Late politicians leave behind legacies

Published 10:10 am Wednesday, September 19, 2007

By By Steve Flowers
Three Alabama political icons from the 1960's passed away in late summer. They all three lived long lives and their memories are indelibly planted into our state's political history.
Richmond Flowers was born on Armistice Day Nov. 11, 1918 in Dothan. He was the fourth son born to one of Dothan's oldest families. His older brother Paul, who later became the most prominent physician in Dothan and founded Flowers Hospital in the hub of the Wiregrass, was three years old when their neighbor old Dr. Green came out of the Flowers' home and told Paul that he had a little brother. All kinds of fire whistles blew and shotguns fired into the air. Bells were ringing over the celebration of the end of World War I but poor little Paul thought they were celebrating the birth of his little brother Richmond.
Richmond's older brothers chose medicine and banking careers. Richmond chose to be a lawyer. They all lived in Dothan. Richmond was elected to the State Senate in 1954 at age 36. He became close to Gov. Big Jim Folsom and was instrumental in getting the circle around Dothan.
Richmond was elected Attorney General of Alabama in 1962, the same year George Wallace was elected to his first term as governor. They clashed immediately, initially over patronage but the big battle came over civil rights. Wallace had ridden the issue to power. Richmond, who began his career as a segregationist, took a different approach after becoming attorney general. He refused to fight the federal courts like Wallace.
Flowers has been depicted in movies and books as a southern progressive and ardent supporter of a more moderate approach to civil rights by the national media. He is considered a hero for his progressive and brave stance during the volatile 1960's civil rights struggles.
Flowers ran for governor in 1966 and was the first white politician in Alabama to openly court black voters. He received over 90 percent of the black vote in that race, but finished second. Lurleen Wallace trounced the field.
Much has been written about Richmond Flowers. There was a 1989 movie, "Unconquered," about his life during the 1960s and a great book, "Bitter Harvest," written by John and Clara Ruth Hayman. He has been idolized by the northern press but he might be best known for being the father of Richmond Flowers Jr. who starred in track and football at Tennessee and later played for the Dallas Cowboys. His grandsons Richmond III and Bill both were college football stars at Duke and Ole Miss. Richmond Flowers died Aug. 10 in his beloved Dothan at age 88.
MacDonald Gallion, another legendary Alabama attorney general of that era, died within days of Richmond Flowers at age 94 at his home in Montgomery. Gallion served two terms as Attorney General of Alabama and ran for governor in between his terms in 1962. As attorney general, he successfully litigated establishment of Alabama's offshore oil and gas rights. His foresight in this regard is the salvation of our State's general fund budget today.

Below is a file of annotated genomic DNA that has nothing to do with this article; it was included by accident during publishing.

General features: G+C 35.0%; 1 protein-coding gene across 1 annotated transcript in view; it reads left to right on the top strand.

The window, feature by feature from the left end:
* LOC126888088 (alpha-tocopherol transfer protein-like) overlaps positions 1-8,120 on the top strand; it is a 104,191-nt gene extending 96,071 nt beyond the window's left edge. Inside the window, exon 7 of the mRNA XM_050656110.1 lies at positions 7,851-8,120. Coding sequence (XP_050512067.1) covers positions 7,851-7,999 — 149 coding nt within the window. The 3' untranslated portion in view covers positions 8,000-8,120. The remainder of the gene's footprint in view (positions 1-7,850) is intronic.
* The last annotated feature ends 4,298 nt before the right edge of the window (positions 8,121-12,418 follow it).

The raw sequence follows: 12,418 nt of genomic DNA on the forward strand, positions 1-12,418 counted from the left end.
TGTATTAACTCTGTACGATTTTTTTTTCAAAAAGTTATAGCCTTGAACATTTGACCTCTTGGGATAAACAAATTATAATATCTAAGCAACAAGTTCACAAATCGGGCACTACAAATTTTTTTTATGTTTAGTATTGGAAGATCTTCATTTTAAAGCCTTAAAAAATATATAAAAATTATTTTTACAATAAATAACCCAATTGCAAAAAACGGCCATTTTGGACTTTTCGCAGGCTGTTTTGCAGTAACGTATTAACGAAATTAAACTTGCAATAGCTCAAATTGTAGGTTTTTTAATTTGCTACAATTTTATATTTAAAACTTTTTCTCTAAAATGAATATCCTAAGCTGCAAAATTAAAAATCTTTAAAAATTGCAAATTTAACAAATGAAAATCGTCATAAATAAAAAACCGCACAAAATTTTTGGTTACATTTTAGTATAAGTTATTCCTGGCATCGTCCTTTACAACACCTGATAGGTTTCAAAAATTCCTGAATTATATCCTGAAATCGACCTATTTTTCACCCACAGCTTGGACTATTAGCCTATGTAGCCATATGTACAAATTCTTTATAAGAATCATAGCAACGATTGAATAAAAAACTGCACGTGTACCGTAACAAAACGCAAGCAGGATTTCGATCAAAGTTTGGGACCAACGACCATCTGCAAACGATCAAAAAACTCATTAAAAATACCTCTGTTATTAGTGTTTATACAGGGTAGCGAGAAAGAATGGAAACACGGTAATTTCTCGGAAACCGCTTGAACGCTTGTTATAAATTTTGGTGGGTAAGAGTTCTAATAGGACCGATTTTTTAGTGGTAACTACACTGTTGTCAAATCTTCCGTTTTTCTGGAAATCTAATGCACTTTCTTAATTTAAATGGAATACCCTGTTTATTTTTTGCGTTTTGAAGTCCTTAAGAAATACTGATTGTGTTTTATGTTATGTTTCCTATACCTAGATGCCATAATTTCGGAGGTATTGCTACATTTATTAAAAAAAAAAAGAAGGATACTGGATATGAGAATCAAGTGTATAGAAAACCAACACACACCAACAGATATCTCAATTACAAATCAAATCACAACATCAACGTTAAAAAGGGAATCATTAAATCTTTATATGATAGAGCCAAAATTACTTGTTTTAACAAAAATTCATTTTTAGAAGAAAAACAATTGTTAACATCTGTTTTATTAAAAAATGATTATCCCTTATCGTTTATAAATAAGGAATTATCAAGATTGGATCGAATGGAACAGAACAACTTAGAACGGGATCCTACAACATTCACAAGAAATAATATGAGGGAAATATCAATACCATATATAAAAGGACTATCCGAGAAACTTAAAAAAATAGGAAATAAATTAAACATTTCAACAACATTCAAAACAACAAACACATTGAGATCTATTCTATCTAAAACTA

Walter Johnsey became a behind the scenes power in Montgomery during the 1960s and remained a player until his death in late July. Mr. Walter passed away in Birmingham a few days before his 83rd birthday. He had been in failing health for several years. He lived longer than most physicians expected. He had lost a lung and an eye as a young boy working in the Walker County coal mines to help provide food and shelter for his family.
Walter was a real Horatio Alger story. He worked his way through Auburn and finished in the top of his class in engineering. He applied for a job with the power company and they hired him as a pole climber instead of an engineer. However, he climbed that pole all the way to the top of the company. Besides being CFO of Alabama Power he was successful in real estate. He amassed wealth and shared it generously with Alabama politicians. It was his political benevolence and generosity that made him the power behind the throne in Montgomery for four decades.
His 80th birthday party was a sight to behold. There were governors, congressmen, and about 40 legislators at his bash. If Walter was your friend he was truly a friend to cherish. He stuck by his buddies. When they put Mr. Walter to rest a lot of political history and knowledge was laid to rest in that Walker County cemetery.
See you next week.
Steve Flowers is Alabama's leading political columnist. His column appears weekly in 70 Alabama newspapers. Steve served 16 years in the State Legislature. He may be reached at

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